• Published 17th Apr 2012
  • 8,243 Views, 541 Comments

The Twilight Zone - Bad Horse

25. Necessary Evil: Lord Tirek will return to wreak havoc on Equestria... when he is needed again.

  • ...

18. Celerity

Celerity (noun): The quality of being rapid, swift, brisk. From the Hipponian, keles, a fast horse or ship.

During the spring, they’d been awoken each morning by proud, boasting birdsong on the balcony outside their room. Rarity supposed the latticework of its thick stone balustrade was the most-desirable avian real estate in Equestria, by virtue of being closest to the princess; and if they wanted to boast of being close to her, well, Rarity of all ponies couldn’t blame them.

The birds had served as a less-reliable alarm clock throughout the summer, and failed them entirely now, in the leafless tail end of autumn. An alarm clock, unfortunately, was the one thing Celly wouldn’t tolerate in her bedroom. “The most barbarous invention Equestria has ever suffered,” she called it; alternately, “my slave-driver,” or, “that which must be obeyed.” Before its invention, morning had come when Celestia jolly well wanted it to, and nopony could say she was wrong. Now even the sun had been trained to rise on a regular schedule, and it peeked over the horizon at their bedroom window with just the deepest purple of its rays, waiting eagerly for its master to take it for a walk across the sky.

“Rise and shine,” Rarity said, prodding Celestia’s big white flank. She carefully gauged her pressure to be not quite enough to get Celly out of bed. It would be a shame, after all, to prod that flank only once.

Without opening her eyes, Celestia reached out with one hoof, snatched Rarity’s pillow away, and dragged it over her head.

There were elements of the Equestrian press, such as that The Daily—shameless rag—which had little sense of lèse-majesté. Every piece of cake Celly had would somehow find its way onto the front page, usually accompanied by a photograph of Her Majesty’s hindquarters, taken through some sort of distorting lens. Their continual snarks about her tea “habit” were not, Rarity thought, in good taste. And “taste” had not even been in their vocabulary, unless it were in a lewd sense, back when she and Celly had begun their liaison. But there was one palace secret not even the tabloids would dare publish: Princess Celestia was not a morning pony.

“Now, what would our old friend Mister Robin think if he knew you were sleeping in while he was away?” Rarity chided. “After all the years he’s spent training you.”

“'s a different robin,” Celestia muttered from under her pillow.

“What? What do you mean, a different robin?”

Celestia did not elaborate, so Rarity prodded her again, a little more sharply. Celestia pulled herself into a ball and pressed the pillow more tightly against her ears.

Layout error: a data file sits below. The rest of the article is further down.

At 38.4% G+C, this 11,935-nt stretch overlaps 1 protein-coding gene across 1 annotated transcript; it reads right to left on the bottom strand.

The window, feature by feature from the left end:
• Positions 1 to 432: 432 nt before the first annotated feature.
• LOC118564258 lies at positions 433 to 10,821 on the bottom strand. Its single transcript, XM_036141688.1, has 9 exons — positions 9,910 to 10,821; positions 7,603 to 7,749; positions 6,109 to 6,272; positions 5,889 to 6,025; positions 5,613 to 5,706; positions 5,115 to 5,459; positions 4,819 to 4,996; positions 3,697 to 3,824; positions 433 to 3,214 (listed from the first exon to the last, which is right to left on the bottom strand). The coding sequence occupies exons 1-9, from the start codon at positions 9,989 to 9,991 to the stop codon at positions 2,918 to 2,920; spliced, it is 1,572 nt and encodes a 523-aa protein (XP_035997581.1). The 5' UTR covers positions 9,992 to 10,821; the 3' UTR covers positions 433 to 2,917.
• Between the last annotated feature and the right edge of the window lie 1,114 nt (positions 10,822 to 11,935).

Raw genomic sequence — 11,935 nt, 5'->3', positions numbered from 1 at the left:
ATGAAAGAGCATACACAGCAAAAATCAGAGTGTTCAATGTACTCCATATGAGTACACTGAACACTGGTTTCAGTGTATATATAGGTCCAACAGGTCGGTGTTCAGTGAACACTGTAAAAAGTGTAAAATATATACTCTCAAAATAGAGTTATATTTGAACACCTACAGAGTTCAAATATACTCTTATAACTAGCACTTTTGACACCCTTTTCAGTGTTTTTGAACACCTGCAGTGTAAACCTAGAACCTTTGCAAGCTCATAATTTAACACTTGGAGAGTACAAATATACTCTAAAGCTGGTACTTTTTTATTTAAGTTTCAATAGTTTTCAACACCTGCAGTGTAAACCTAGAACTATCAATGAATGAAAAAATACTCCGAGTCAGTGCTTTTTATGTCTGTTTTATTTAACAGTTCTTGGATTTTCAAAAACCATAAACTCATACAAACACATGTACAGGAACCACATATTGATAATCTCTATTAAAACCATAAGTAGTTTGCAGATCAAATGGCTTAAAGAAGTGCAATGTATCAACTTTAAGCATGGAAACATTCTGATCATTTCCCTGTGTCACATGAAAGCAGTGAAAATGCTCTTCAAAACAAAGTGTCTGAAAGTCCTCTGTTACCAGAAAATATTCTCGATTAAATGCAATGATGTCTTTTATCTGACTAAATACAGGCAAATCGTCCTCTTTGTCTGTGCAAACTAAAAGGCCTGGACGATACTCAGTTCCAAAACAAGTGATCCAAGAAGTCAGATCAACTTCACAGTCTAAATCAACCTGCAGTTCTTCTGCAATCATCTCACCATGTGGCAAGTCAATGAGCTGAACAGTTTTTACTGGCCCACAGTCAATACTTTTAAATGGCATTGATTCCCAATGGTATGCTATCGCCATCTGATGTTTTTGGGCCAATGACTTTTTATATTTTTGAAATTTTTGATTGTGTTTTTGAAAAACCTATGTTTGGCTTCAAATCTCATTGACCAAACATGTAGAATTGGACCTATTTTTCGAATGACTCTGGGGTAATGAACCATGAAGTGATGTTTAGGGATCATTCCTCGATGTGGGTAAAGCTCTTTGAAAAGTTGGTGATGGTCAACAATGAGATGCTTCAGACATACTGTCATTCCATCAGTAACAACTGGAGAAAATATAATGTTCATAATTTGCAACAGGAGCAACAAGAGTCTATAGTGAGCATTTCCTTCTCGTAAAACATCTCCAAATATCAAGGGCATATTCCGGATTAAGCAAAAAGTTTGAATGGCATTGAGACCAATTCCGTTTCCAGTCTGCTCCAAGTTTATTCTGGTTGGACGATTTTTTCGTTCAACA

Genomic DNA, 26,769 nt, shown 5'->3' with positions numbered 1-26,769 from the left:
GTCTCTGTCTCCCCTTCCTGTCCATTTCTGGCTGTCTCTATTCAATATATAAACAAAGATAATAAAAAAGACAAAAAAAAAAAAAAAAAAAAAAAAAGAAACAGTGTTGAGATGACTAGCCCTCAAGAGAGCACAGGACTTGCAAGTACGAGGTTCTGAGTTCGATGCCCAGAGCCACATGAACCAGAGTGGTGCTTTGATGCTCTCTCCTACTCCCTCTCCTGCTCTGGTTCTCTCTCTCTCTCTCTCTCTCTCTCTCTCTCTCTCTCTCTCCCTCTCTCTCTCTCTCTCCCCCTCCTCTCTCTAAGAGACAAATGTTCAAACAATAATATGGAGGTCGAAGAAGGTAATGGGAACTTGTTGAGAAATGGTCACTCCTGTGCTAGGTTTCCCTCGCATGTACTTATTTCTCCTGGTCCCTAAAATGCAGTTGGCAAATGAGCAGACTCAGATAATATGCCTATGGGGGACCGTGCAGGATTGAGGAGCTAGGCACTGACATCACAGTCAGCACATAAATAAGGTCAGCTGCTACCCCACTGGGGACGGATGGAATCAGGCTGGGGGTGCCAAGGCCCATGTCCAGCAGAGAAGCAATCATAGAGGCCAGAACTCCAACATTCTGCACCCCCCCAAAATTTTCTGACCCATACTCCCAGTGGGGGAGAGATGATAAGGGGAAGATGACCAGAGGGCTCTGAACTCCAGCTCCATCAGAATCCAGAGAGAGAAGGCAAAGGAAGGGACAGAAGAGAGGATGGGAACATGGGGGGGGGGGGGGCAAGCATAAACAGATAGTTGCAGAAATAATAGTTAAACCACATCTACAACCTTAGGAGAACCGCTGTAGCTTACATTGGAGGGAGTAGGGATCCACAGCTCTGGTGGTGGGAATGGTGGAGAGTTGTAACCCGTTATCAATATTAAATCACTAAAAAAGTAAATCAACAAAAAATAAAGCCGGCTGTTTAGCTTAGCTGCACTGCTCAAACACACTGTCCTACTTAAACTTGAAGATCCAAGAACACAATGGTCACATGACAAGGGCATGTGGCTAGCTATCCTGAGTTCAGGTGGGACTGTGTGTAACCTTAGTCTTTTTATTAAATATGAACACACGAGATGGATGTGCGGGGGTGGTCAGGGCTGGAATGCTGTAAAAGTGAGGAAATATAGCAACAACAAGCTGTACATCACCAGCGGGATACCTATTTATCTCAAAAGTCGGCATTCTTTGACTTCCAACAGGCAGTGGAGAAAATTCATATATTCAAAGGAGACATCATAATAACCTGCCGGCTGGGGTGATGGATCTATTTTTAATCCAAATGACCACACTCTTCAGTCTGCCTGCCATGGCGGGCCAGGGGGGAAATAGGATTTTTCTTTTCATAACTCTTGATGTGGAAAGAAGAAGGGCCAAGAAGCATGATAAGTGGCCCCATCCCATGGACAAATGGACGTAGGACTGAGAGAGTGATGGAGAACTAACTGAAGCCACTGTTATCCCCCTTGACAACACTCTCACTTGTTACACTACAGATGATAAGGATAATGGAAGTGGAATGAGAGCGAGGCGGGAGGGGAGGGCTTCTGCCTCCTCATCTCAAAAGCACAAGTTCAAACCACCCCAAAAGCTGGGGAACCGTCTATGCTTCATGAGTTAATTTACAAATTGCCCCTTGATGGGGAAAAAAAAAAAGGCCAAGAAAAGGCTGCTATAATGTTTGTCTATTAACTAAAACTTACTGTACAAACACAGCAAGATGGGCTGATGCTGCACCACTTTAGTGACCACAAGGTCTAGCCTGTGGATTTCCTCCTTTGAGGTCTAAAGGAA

Rarity smiled. She was going to get to do a lot of prodding this morning.

She draped herself over Celestia’s exposed back and drew one hoof slowly along her flank. “What would the nobleponies say,” she said, “if they knew that the start of the new day, all their business, all their plans—the fate of the Empire, really—depended on me getting you out of bed?”

A white foreleg reached back and arrested Rarity’s. “You’re not trying to get me out bed,” Celestia said from beneath her pillow. “You’re trying to keep me in bed.”

Rarity ran her horn up and down Celestia’s neck, combing her mane.

Her Majesty, Eldest Princess of Equestria, groaned, wiped the drool from her mouth, raised her head to look back at Rarity, and blinked stupidly as the stolen pillow fell beside her.

Rarity nibbled gently at the royal ear.

“Well,” Celestia said, “I don't suppose it would hurt the sun to wait a few more minutes.”



“What did you mean,” Rarity asked more than a few minutes later as Celestia sat in front of the vanity set and she re-did Celestia’s mane with a proper brush, “a different robin?” The hairs throbbed under her strokes, and often curled back around the brush and towards Rarity, but she was firm about mane care and could not be distracted.

“Wormbiter and Twig Sculptor didn’t come back this year,” Celestia said. “This is a different pair.”

“You named them?”

“No. Those are their names.”

Rarity paused, holding the brush out to the side.

“Rare?” Celestia asked.

“Oh, nothing,” Rarity said, resuming her even strokes through the long flowing rainbow. “It’s just—when they were just birds, it seemed natural that they should come and go. But it’s a little sad now that they have names.”

Celestia pushed the brush aside, turned, and raised her head to nuzzle the underside of Rarity’s neck. “You’re precious. But the best way to honor the pretty things is to enjoy them while we can, Rarity. You of all ponies should understand that.”

Rarity reached up and stroked Celestia’s chin with one hoof. Then she froze.

“Dear?” Celestia asked.

“Nothing,” Rarity said. She pulled the brush back in and began tugging it urgently through Celestia’s mane.

“Dear?” Celestia repeated, leaning back far enough to look her in the eye.

“Well…” She set the brush on the desk. “It’s just… oh, I know I was terribly shallow when we began seeing each other, Celly.” She laughed, quietly but crystal-clear. “I really don’t know what you saw in me! But I certainly hope you don’t imagine, after all these years, that I think of you as just a pretty thing.”

Celestia said nothing, and turned her face away.

Rarity bit her lip, and set her forehooves on Celestia’s shoulders, giving her a quick hug before patting her on the back and sending her outside to start the new day.

Author's Note:

I have a basic plot in mind to turn this into a longer story, but it would be a lot of work, longer than anything I've written. Thanks to Cold in Gardez, bookplayer, Bradel, & Jake R for pre-reading a much longer version.